County Mental Health Provider Union Says Bosses Should Explain Firing Decisions

One of Integral Care’s duties is to provide unhoused Austinites with mental health related prescriptions (Photo by Getty Images)

Organizers with the United Workers of Integral Care are calling on leadership at Travis County’s largest mental healthcare provider to make changes to prevent unjustified firings. They say transparency and better explanation around dismissals would improve job security and create a healthier work environment.

Like most employees in Texas, those who work at Integral Care do so on an “at-will” basis – meaning employee or employer can decide to part ways at any time, for almost any reason. UWIC organizers say this practice has led to employees being fired for no good reason and, more often, discourages employees from voicing workplace concerns out of fear of retaliation.

Healthcare agencies throughout the nation have struggled with employee retention since the onset of the COVID-19 pandemic four years ago. Integral Care is no exception. The agency has also struggled to fill job vacancies that opened up during the pandemic, meaning the frontline clinicians and crisis workers who remain are carrying higher caseloads. A tightening budget with little help from state government has made it difficult for agency leadership to meet the labor union’s demands for better wages and benefits (last year the agency increased its minimum wage to $20 following a UWIC campaign).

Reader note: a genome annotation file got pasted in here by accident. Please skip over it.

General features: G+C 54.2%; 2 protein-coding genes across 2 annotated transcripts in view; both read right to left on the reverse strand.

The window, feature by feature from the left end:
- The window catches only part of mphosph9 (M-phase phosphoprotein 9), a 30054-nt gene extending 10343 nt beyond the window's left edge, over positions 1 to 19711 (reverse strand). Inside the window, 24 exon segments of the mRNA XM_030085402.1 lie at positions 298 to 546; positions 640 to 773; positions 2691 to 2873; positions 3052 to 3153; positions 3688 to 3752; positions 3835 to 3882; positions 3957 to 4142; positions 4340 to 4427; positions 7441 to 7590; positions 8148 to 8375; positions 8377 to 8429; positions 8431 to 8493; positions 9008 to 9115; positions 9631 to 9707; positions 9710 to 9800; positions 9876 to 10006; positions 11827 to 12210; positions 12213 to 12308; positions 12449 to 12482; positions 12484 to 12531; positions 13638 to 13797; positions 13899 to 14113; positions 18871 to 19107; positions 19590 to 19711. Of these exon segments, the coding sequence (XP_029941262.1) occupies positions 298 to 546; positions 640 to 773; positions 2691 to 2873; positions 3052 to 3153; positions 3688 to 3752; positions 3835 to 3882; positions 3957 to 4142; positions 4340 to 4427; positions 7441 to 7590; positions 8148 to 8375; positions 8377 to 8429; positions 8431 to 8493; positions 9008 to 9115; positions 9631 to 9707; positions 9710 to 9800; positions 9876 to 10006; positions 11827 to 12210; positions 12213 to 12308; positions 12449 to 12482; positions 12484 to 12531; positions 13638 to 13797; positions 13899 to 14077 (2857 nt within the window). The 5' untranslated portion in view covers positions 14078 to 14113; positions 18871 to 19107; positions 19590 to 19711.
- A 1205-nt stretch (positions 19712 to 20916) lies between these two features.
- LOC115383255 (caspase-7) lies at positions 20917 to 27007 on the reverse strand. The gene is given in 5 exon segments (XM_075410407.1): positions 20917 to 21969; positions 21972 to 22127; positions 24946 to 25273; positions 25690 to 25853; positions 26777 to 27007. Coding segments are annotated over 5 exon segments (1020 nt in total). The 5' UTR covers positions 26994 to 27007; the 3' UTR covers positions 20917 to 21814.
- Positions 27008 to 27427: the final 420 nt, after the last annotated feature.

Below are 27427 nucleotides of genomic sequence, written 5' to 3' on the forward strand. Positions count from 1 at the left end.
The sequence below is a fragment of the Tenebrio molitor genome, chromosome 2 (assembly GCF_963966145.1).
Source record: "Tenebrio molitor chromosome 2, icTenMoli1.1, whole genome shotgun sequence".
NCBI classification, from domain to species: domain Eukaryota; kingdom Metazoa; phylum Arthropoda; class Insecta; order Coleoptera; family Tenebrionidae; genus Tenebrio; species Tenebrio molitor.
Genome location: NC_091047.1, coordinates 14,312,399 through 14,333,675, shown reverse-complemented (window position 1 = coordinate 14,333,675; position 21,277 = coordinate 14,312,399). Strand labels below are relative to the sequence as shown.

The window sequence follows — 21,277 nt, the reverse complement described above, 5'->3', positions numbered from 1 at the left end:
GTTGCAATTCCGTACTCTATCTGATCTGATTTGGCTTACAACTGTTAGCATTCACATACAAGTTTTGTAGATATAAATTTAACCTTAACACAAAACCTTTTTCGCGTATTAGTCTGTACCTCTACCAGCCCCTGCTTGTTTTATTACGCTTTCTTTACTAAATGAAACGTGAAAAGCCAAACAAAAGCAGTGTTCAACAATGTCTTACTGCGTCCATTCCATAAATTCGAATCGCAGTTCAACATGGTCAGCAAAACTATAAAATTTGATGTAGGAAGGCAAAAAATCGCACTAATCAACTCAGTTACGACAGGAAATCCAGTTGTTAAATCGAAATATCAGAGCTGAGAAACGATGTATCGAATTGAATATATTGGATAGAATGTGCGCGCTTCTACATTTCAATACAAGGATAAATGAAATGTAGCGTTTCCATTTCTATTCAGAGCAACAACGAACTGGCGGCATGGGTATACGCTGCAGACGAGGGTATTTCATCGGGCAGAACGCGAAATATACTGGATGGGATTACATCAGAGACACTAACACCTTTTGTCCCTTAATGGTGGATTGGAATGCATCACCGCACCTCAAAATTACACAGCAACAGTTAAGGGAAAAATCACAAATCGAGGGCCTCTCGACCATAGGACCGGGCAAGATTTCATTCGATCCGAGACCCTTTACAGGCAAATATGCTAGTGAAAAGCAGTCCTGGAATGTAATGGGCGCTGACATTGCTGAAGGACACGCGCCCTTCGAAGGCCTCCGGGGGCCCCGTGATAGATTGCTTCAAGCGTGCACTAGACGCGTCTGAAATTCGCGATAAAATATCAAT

All of these factors have contributed to a precarious labor environment within Integral Care, and they are also motivating UWIC’s push to switch to a “just cause” employment model – which is how other local government employers operate. “Under at-will employment, we can be terminated without any kind of due process, transparency, or even an explanation,” UWIC Vice President Aidan Chadwick told the Chronicle. “It also creates a workplace culture where potential whistleblower employees are often afraid to raise concerns or speak out because we have little protection against retaliation.”

UWIC is proposing a “just cause” framework that would require management to provide documented justification for terminating someone and provide a venue to appeal the firing with the support from a union representative, should the terminated employee desire. They are also asking the agency create and fund a new ombudsmen who would conduct hearings on employee suspensions and demotions, and conduct investigations into some workplace violations. The union is hoping that agency management will work with them on creating these new policies, but if they are unwilling, they hope the agency’s board of trustees will direct management to do it.

Integral Care already has a disciplinary model similar to this in which employees are gradually disciplined for infractions and coached to improve job performance, Chief Executive Officer Jeff Richardson told us. Richardson, who just wrapped up his second month as Integral Care’s new CEO, said he’s still learning about the agency’s current human resources policies and how they compare to what UWIC is proposing, but he’s ready to have a conversation with the union about it.

Whatever management and the union work out – better communication around the current policy, modification to it, or development of a new “just cause” framework – Richardson said it doesn’t serve Integral Care, or the vulnerable clients they serve, to fire people without good reason. “It’s not in our interest as an organization to fire people capriciously,” Richardson told us. “It hurts recruitment and retention. I’m eager to look at the policies we have now and talk about how they can be improved to the benefit of all our employees.”